A Column For Infinity

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A Column For Infinity20171112

Patrick McGuinness discusses Brancusi's war memorial, the Endless Column in Romania.

Brancusi's sculptural series in Targu Jiu, South West Romania, is a powerful memorial to the First World War, culminating with the Endless Column - he called it "a column for infinity". It is one of the great art works of the twentieth century: its simplicity, directness, and modularity helped to define the fundamental principles of modern abstract sculpture. Here, the writer Patrick McGuinness travels to the site to piece together the story of Brancusi's important work and its significance in the country today.

This is a story about a war memorial, but this is no ordinary piece of commemorative public art. It carries no specific reference to the dead of 1916 or of their heroic actions and their sacrifices. No names or dates are engraved into it. There are no slogans or mottoes, horses or lions or statesmen, saints or soldiers.

In theory Britain and Romania were allies, and it's easy in Britain to assume that there was one war - our version of it of course - and everyone was fighting for the same thing. In Romania World War One is also known as the War of National Unification. Could the expansion of Romania be symbolically represented in Brancusi's memorial?

Constanin Brancusi was born in 1876 to a large peasant family. As a boy he worked as a shepherd and carved birds and animals from the oak wood he found in the forest or from rocks along the riverbed.

As a young man he studied in the new arts and crafts school in nearby Craiova, then in Bucharest before he set out for Paris, the art capital of the world.

He joined in the ferment of Modernism, finding his own artistic language but without abandoning his roots. Whether he's young or old, in a Paris brasserie with his artist friends or alone in his studio, he's mostly pictured wearing a rough woven Romanian peasant jacket, wooden clogs and a big bushy beard. Sophisticated Parisian artist or Romanian peasant? Brancusi was both.

Patrick McGuinness lived in Bucharest in the 1980s and later wrote the novel The Last Hundred Days drawing on his experience of the end of the Ceausescu era. He talks to leading Romanian poet Ana Blandiana, historians Lucian Boia and Ioana Vialsu, Brancusi's engineer's daughter Sorana Georgescu Gorjan, artists Alexandra Croitoriu, Antony Gormley and others.

Producer: Kate Bland
A Cast Iron Radio production for BBC Radio 3.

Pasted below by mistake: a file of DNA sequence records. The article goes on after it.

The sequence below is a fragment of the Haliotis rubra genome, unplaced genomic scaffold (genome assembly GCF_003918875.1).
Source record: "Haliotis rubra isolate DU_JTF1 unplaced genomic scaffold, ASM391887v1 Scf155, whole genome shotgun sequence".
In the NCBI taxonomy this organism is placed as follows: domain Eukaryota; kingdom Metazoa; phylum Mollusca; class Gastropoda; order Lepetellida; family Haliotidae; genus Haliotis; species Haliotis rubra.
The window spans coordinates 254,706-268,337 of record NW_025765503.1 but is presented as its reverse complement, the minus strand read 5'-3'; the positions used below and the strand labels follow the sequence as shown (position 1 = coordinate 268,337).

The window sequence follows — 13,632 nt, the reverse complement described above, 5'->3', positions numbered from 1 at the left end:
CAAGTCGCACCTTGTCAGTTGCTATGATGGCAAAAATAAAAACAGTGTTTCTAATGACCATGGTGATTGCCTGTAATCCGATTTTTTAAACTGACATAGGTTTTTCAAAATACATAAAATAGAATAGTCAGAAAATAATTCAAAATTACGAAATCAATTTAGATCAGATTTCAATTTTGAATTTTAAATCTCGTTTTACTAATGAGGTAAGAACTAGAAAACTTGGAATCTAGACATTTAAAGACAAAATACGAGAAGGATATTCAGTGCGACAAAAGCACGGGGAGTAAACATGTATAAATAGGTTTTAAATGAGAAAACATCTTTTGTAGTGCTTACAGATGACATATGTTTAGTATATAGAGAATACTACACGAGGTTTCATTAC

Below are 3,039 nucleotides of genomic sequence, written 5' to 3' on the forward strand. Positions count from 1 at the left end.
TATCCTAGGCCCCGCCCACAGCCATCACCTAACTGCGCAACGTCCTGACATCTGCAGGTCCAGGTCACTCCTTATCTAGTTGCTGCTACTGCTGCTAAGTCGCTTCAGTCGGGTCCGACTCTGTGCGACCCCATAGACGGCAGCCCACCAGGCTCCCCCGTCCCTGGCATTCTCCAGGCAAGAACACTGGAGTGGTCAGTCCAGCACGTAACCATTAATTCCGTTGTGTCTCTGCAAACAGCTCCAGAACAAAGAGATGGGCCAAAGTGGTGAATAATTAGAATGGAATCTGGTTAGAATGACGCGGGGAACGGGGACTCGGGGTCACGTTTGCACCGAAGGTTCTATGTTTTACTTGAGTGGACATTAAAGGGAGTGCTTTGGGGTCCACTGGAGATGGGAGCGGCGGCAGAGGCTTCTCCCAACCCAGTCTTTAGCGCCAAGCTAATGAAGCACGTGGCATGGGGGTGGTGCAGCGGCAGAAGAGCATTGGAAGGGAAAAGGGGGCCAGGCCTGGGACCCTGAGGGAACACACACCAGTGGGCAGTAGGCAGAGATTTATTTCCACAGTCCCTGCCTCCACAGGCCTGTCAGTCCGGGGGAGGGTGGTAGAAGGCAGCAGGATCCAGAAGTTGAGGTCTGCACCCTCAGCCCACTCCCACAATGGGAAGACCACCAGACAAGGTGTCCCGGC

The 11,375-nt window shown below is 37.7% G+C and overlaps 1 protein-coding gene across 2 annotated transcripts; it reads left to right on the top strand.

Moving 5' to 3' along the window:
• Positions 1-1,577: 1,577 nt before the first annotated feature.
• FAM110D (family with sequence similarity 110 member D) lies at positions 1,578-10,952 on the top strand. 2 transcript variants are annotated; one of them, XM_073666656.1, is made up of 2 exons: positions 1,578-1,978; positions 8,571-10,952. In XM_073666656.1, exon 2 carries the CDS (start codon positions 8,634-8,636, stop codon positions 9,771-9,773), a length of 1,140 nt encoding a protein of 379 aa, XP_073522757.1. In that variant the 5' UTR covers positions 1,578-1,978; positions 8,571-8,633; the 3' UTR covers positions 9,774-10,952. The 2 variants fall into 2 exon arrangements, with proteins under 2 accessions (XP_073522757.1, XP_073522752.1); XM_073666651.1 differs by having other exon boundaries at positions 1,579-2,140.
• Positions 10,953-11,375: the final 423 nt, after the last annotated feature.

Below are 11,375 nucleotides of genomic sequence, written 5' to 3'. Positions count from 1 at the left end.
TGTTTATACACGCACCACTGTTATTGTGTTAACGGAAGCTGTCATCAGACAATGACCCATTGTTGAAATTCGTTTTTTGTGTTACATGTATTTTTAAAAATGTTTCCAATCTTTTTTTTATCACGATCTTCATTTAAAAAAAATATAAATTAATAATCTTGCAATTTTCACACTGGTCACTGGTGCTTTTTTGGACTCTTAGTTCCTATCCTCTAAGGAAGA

Brancusi's sculptural series in Targu Jiu, South West Romania, is a powerful memorial to the First World War, culminating with the Endless Column - he called it "a column for infinity". It is one of the great art works of the twentieth century: its simplicity, directness, and modularity helped to define the fundamental principles of modern abstract sculpture. Here, the writer Patrick McGuinness travels to Targu Jiu to piece together the story of Brancusi's important work and its significance in the country today.

This is a story about a war memorial, but this is no ordinary piece of commemorative public art. It carries no specific reference to the dead of 1916 or of their heroic actions and their sacrifices. No names or dates are engraved into it. There are no slogans or mottoes, horses or lions or statesmen, saints or soldiers.

In theory Britain and Romania were allies, and it's easy in Britain to assume that there was one war - our version of it of course - and everyone was fighting for the same thing. In Romania World War One is also known as the War of National Unification. Could the expansion of Romania be symbolically represented in Brancusi's memorial?

Constanin Brancusi was born in 1876 to a large peasant family. As a boy he worked as a shepherd and carved birds and animals from the oak wood he found in the forest or from rocks along the riverbed.

As a young man he studied in the new arts and crafts school in nearby Craiova, then in Bucharest before he set out for Paris, the art capital of the world.

He joined in the ferment of Modernism, finding his own artistic language but without abandoning his roots. Whether he's young or old, in a Paris brasserie with his artist friends or alone in his studio, he's mostly pictured wearing a rough woven Romanian peasant jacket, wooden clogs and a big bushy beard. Sophisticated Parisian artist or Romanian peasant? Brancusi was both.

Patrick McGuinness lived in Bucharest in the 1980s and later wrote the novel The Last Hundred Days drawing on his experience of the end of the Ceausescu era. He talks to leading Romanian poet Ana Blandiana, historians Lucian Boia and Ioana Vialsu, Brancusi's engineer's daughter Sorana Georgescu Gorjan, artists Alexandra Croitoriu, Antony Gormley and others.

Producer: Kate Bland